Campus Units

Animal Science

Document Type

Article

Publication Version

Published Version

Publication Date

5-2017

Journal or Book Title

Clinical and Vaccine Immunology

Volume

24

Issue

5

First Page

e00027-17

DOI

10.1128/CVI.00027-17

Abstract

Newcastle disease virus (NDV) has a devastating impact on poultry production in developing countries. This study examined the transcriptome of tracheal epithelial cells from two inbred chicken lines that differ in NDV susceptibility after challenge with a high-titer inoculum of lentogenic NDV. The Fayoumi line had a significantly lower NDV load postchallenge than the Leghorn line, demonstrating the Fayoumi line's classification as a relatively NDV-resistant breed. Examination of the trachea transcriptome showed a large increase in immune cell infiltration in the trachea in both lines at all times postinfection. The pathways conserved across lines and at all three time points postinfection included iCOS-iCOSL signaling in T helper cells, NF-κB signaling, the role of nuclear factor of activated T cells in the regulation of the immune response, calcium-induced T lymphocyte apoptosis, phospholipase C signaling, and CD28 signaling in T helper cells. Although shared pathways were seen in the Fayoumi and Leghorn lines, each line showed unique responses as well. The downregulation of collagen and the activation of eukaryotic translation initiation factor 2 signaling in the Fayoumis relative to the Leghorns at 2 days postinfection may contribute to the resistance phenotype seen in the Fayoumis. This study provides a further understanding of host-pathogen interactions which could improve vaccine efficacy and, in combination with genome-wide association studies, has the potential to advance strategies for breeding chickens with enhanced resistance to NDV.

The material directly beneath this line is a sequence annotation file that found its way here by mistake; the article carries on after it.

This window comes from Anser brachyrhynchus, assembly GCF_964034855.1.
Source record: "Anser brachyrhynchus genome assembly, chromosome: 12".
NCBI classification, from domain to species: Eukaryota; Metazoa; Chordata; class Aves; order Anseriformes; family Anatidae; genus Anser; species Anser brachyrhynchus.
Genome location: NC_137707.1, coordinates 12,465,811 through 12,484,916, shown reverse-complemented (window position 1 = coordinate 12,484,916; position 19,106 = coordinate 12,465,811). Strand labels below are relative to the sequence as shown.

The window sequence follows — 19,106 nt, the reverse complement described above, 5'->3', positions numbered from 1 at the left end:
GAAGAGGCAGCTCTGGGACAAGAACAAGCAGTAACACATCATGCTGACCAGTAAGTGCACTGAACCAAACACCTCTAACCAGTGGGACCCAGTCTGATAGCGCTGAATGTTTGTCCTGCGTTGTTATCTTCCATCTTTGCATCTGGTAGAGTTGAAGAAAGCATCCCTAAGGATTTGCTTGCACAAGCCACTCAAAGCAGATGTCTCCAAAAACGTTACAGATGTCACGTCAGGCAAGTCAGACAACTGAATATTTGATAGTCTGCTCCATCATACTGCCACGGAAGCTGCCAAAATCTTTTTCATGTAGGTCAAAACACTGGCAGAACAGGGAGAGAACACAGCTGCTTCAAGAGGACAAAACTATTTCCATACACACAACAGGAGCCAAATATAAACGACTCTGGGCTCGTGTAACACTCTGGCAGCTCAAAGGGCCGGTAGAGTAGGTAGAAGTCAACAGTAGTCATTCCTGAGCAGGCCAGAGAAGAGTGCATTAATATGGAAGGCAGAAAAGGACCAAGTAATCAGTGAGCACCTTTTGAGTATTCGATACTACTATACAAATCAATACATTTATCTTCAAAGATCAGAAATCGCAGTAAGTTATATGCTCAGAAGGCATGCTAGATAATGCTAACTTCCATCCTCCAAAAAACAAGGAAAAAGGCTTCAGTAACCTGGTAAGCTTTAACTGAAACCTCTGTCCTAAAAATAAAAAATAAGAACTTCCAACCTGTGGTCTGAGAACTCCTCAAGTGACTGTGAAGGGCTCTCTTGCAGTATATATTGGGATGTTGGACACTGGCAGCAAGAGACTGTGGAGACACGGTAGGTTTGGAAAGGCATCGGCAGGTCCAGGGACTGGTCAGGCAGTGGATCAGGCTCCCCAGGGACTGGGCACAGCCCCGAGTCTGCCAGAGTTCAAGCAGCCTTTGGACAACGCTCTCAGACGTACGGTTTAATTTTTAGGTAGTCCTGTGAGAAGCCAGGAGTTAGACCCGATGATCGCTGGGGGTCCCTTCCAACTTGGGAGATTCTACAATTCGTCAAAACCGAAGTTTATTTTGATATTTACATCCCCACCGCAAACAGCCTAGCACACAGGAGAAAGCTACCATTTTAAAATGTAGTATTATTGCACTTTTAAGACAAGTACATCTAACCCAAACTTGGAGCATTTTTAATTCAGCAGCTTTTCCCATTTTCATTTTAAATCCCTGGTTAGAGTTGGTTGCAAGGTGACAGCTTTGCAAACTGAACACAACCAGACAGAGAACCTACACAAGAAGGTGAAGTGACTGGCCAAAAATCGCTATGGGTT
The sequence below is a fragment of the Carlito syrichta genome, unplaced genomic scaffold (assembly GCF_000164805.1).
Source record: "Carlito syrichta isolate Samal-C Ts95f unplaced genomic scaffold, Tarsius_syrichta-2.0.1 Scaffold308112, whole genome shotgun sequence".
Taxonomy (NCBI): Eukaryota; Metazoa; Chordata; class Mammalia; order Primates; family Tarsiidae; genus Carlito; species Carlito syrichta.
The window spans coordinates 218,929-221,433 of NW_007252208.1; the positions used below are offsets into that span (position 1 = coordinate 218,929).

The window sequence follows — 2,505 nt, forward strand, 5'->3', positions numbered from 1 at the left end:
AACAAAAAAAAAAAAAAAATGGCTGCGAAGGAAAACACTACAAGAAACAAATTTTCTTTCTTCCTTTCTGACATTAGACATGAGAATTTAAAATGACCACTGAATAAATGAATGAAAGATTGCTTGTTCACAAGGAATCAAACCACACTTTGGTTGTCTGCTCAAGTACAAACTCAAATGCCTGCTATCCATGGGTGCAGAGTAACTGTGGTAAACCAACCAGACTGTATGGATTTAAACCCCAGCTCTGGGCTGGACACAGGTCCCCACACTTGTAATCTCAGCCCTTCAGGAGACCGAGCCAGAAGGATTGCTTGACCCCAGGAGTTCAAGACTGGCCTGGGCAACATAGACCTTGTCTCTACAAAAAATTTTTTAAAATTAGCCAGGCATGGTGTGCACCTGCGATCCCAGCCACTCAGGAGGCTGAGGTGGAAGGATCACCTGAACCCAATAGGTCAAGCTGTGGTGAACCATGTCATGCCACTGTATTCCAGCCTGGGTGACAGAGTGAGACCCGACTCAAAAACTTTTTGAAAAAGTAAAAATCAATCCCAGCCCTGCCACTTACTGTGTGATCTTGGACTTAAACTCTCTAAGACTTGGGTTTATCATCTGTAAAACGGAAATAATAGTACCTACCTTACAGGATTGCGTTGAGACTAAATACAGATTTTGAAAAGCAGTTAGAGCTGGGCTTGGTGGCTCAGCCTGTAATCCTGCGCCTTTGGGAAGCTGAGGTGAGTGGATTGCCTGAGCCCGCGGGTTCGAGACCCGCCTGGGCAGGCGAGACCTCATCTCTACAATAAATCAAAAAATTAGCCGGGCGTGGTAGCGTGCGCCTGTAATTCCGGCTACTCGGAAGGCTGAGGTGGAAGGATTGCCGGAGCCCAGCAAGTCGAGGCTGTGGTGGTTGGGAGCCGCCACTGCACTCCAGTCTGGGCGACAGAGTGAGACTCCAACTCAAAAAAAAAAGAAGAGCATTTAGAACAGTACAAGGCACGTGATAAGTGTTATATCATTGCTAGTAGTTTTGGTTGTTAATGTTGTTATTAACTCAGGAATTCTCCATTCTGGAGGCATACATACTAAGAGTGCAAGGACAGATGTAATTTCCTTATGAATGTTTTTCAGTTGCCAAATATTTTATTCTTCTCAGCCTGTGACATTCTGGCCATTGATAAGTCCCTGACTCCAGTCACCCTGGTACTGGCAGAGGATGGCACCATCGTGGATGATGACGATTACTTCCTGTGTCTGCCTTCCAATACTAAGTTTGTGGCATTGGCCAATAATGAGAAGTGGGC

Comments

This article is published as Deist, Melissa S., Rodrigo A. Gallardo, David A. Bunn, Terra R. Kelly, Jack CM Dekkers, Huaijun Zhou, and Susan J. Lamont. "Novel mechanisms revealed in the trachea transcriptome of resistant and susceptible chicken lines following infection with Newcastle disease virus." Clinical and Vaccine Immunology 24, no. 5 (2017). DOI: 10.1128/CVI.00027-17. Posted with permission.

Creative Commons License

Creative Commons Attribution 4.0 License
This work is licensed under a Creative Commons Attribution 4.0 License.

Copyright Owner

Deist et al.

Language

en

File Format

application/pdf

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